Kip Tips


How to Cut Cooling Costs in a Heat Wave

Cameron Huddleston

These eight tips will help keep your electric bill under control.



It is hot outside. Too hot to even go to the pool because the water's so warm that it doesn't cool you down. So what do you do if you live in a part of the nation taking a beating from this heat wave? You retreat indoors and crank up the AC. Then you gasp when you see the electric bill and start looking for possessions to pawn to pay it.

Keeping cool doesn't have to bankrupt you, though. Edison Electric Institute (EEI), the association of shareholder-owned electric companies, offers these eight simple, no-cost tips to help you keep your electric bill under control this summer:

Set the thermostat at 78 degrees or higher when you're home. That's where I keep my thermostat set, and I feel comfortable working at home all day -- even when the heat index outside is in the triple digits. When no one is home, turn up the thermostat to 85 degrees. You'll save 1% to 2% on cooling costs for each degree you raise your thermostat, according to EEI. And be sure to clean your air filter every 30 days to keep your air-conditioning system working efficiently.

Close the curtains or shades on any south- or west-facing windows to save 2% to 4% on cooling costs.

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Turn on ceiling and table fans then raise the thermostat setting about four degrees -- you'll still feel cool. Make sure ceiling fans are turning counterclockwise and use them only when you're in the room.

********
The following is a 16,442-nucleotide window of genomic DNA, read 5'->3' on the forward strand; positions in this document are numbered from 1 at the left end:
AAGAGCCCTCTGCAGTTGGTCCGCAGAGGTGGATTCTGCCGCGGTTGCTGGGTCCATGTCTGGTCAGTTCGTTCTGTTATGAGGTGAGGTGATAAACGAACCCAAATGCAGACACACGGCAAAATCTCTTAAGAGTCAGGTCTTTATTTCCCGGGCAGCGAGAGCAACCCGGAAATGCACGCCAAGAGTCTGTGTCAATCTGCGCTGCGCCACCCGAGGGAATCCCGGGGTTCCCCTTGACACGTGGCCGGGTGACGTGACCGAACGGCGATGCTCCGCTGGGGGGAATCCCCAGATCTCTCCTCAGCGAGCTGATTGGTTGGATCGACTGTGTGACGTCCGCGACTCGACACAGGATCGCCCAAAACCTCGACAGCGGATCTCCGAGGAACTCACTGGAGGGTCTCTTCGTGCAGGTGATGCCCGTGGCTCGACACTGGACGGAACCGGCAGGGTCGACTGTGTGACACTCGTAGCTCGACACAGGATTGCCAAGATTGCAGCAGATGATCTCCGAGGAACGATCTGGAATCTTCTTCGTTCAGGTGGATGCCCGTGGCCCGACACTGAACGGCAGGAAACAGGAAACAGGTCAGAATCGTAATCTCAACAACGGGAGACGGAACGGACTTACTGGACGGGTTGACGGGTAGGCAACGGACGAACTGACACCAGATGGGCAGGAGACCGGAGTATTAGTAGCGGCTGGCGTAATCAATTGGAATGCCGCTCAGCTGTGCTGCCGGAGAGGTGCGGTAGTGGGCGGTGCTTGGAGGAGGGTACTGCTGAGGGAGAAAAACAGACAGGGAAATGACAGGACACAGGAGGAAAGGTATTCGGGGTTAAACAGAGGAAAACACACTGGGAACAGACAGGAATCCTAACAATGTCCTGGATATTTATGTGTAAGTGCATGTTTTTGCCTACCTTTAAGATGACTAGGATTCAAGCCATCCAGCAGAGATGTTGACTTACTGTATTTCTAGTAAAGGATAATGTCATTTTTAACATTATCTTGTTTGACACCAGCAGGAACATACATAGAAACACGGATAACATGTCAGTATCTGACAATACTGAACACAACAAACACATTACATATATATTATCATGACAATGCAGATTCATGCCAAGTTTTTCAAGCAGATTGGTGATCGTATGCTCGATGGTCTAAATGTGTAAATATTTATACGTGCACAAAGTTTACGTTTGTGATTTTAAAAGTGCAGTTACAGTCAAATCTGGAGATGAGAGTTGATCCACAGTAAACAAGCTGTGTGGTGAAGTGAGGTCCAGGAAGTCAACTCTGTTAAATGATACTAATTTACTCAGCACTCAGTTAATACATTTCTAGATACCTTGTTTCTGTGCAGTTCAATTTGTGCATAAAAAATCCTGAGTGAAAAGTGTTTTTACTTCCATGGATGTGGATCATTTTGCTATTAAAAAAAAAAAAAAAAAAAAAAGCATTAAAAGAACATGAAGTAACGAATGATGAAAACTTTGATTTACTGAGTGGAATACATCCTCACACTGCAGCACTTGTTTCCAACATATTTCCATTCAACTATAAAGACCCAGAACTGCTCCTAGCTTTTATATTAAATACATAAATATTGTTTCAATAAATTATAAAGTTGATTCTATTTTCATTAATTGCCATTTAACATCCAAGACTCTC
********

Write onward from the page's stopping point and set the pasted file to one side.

Shut doors to unused rooms and close any air supply vents inside them to save up to 3% on cooling costs.

Cook with the microwave instead of a regular oven to save up to 90% on cooking costs. If you can stand the heat outside, cook on a grill to lower cooking costs even more.

Install compact fluorescent lights. You'll save about 66% on lighting cost per fixture, according to EEI. Be sure to turn off lights that aren't being used and, if possible, dim ones that are being used.

Wash and dry full loads of clothes and dishes to save 2% to 4% on energy costs because you'll be washing fewer times than if you ran your appliances to wash several smaller loads. You'll also save by using cold water rather than warm or hot.

Check out your power company’s Web site because all electric companies offer money-saving tips, and many have energy-saving programs and incentives, including free online energy audits, rebates for purchasing high-efficiency appliances and low-interest loans to help purchase high-efficiency appliances.

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